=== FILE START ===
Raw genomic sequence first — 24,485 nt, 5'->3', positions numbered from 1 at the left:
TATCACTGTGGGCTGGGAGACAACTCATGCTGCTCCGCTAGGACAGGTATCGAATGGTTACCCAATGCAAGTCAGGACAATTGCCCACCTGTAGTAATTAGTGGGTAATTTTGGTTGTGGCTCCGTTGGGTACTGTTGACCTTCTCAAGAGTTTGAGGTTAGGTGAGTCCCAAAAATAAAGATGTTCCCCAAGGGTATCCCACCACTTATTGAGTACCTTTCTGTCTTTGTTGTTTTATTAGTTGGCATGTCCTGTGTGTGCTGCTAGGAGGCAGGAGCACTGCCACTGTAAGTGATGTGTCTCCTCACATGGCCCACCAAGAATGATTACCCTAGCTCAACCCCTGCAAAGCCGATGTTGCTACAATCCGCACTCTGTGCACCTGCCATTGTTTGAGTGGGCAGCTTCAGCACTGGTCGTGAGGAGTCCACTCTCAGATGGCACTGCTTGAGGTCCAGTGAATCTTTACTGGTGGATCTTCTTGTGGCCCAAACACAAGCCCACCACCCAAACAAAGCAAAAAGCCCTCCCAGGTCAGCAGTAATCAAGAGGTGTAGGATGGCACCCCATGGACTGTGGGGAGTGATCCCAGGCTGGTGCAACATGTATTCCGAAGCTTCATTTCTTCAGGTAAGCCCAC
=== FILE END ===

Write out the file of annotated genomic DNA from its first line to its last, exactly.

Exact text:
Raw genomic sequence first — 24,485 nt, 5'->3', positions numbered from 1 at the left:
TATCACTGTGGGCTGGGAGACAACTCATGCTGCTCCGCTAGGACAGGTATCGAATGGTTACCCAATGCAAGTCAGGACAATTGCCCACCTGTAGTAATTAGTGGGTAATTTTGGTTGTGGCTCCGTTGGGTACTGTTGACCTTCTCAAGAGTTTGAGGTTAGGTGAGTCCCAAAAATAAAGATGTTCCCCAAGGGTATCCCACCACTTATTGAGTACCTTTCTGTCTTTGTTGTTTTATTAGTTGGCATGTCCTGTGTGTGCTGCTAGGAGGCAGGAGCACTGCCACTGTAAGTGATGTGTCTCCTCACATGGCCCACCAAGAATGATTACCCTAGCTCAACCCCTGCAAAGCCGATGTTGCTACAATCCGCACTCTGTGCACCTGCCATTGTTTGAGTGGGCAGCTTCAGCACTGGTCGTGAGGAGTCCACTCTCAGATGGCACTGCTTGAGGTCCAGTGAATCTTTACTGGTGGATCTTCTTGTGGCCCAAACACAAGCCCACCACCCAAACAAAGCAAAAAGCCCTCCCAGGTCAGCAGTAATCAAGAGGTGTAGGATGGCACCCCATGGACTGTGGGGAGTGATCCCAGGCTGGTGCAACATGTATTCCGAAGCTTCATTTCTTCAGGTAAGCCCAC